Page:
by Michael S. Kaplan, published on 2012/02/17 07:01 -05:00, original URI: http://blogs.msdn.com/b/michkap/archive/2012/02/17/10269019.aspx
In the past, I have tended to be rather hostile toward Emoji.
But there are some Emoji that I simply love, love, love.
Like some of the ones friend/colleague Alexander Sklar mentioned over in Facebook yesterday:
🙈 U+1f648 SEE-NO-EVIL MONKEY
🙉 U+1f649 HEAR-NO-EVIL MONKEY
🙊 U+1f64a SPEAK-NO-EVIL MONKEY
Just in case you aren't reading this blog on your Windows 8 machine, here they are in NoteWordpad on Windows 8:
It's worth noting that font fallback was in full force - I never specified the font, but Wordpad/RichEdit had no problem finding the font!
The origin of these three mystic apes -- originally named Mizaru (the one covering his eyes, who sees no evil), Kikazaru (the one covering his ears, who hears no evil), and Iwazaru (the one covering his mouth, who speaks no evil) -- are described in the Wikipedia article:
The source that popularized this pictorial maxim is a 17th century carving over a door of the famous Tōshō-gū shrine in Nikkō, Japan. The carvings at Toshogu Shrine were carved by Hidari Jingoro, and believed to have incorporated Confucius’s Code of Conduct, using the monkey as a way to depict man’s life cycle. There are a total of 8 panels, and the iconic three wise monkeys picture comes from panel 2. The philosophy, however, probably originally came to Japan with a Tendai-Buddhist legend, from China in the 8th century (Nara Period). It has been suggested that the figures represent the three dogmas of the so-called middle school of the sect.
In Chinese, a similar phrase exists in the Analects of Confucius from 2nd to 4th century B.C.: "Look not at what is contrary to propriety; listen not to what is contrary to propriety; speak not what is contrary to propriety; make no movement which is contrary to propriety" (非禮勿視， 非禮勿聽，非禮勿言， 非禮勿動). It may be that this phrase was shortened and simplified after it was brought into Japan.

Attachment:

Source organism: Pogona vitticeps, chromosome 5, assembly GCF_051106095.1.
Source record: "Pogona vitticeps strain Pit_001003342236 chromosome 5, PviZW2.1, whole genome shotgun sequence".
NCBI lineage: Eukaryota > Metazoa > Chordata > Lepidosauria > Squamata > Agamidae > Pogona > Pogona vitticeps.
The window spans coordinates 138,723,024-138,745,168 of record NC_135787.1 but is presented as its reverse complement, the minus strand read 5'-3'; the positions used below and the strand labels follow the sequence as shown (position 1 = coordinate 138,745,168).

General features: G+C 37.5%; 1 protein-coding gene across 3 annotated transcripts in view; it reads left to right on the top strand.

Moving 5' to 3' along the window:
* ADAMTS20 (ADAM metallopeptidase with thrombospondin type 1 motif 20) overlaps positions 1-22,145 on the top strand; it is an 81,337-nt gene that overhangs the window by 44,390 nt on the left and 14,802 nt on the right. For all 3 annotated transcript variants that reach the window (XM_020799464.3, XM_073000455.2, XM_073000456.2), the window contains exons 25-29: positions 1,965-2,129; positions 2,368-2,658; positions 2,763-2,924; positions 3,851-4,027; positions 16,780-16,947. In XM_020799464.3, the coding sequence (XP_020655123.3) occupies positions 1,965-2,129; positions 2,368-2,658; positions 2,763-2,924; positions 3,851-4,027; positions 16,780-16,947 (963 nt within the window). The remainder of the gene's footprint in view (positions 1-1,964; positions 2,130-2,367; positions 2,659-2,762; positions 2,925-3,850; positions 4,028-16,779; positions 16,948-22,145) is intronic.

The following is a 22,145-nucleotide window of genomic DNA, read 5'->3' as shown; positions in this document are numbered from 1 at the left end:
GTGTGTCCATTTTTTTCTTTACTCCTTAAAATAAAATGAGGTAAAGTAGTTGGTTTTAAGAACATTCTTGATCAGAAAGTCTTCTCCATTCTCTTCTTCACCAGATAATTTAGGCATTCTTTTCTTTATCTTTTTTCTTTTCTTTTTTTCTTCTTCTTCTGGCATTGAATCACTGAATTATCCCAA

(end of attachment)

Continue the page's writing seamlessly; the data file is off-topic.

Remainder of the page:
It is through the Kōshin rite of folk religion that the most significant examples are presented. The Kōshin belief or practice is a Japanese folk religion with Chinese Taoism origins and ancient Shinto influence. It was founded by Tendai Buddhist monks in the late 10th century. A considerable number of stone monuments can be found all over the eastern part of Japan around Tokyo. During the later part of the Muromachi period, it was customary to display stone pillars depicting the three monkeys during the observance of Kōshin.
Though the teaching had nothing to do with monkeys, the concept of the three monkeys originated from a simple play on words. The saying in Japanese is "mizaru, kikazaru, iwazaru" (見ざる, 聞かざる, 言わざる, literally "don't see, don't hear, don't speak". However, -zaru, an archaic negative verb conjugation, is pronounced the same as zaru, the vocalized form of saru (猿?), "monkey", so the saying can also be interpreted as the names of three monkeys.
It is also possible that the three monkeys came from a more central root than a simple play on words.[contradiction] The shrine at Nikko is a Shinto shrine, and the monkey is an extremely important being in the Shinto religion. The monkey is believed to be the messenger of the Hie Shinto shrines, which also have connections with Tendai Buddhism. There are even important festivals that are celebrated during the year of the monkey (occurring every twelve years) and a special festival is celebrated every sixteenth year of the Kōshin.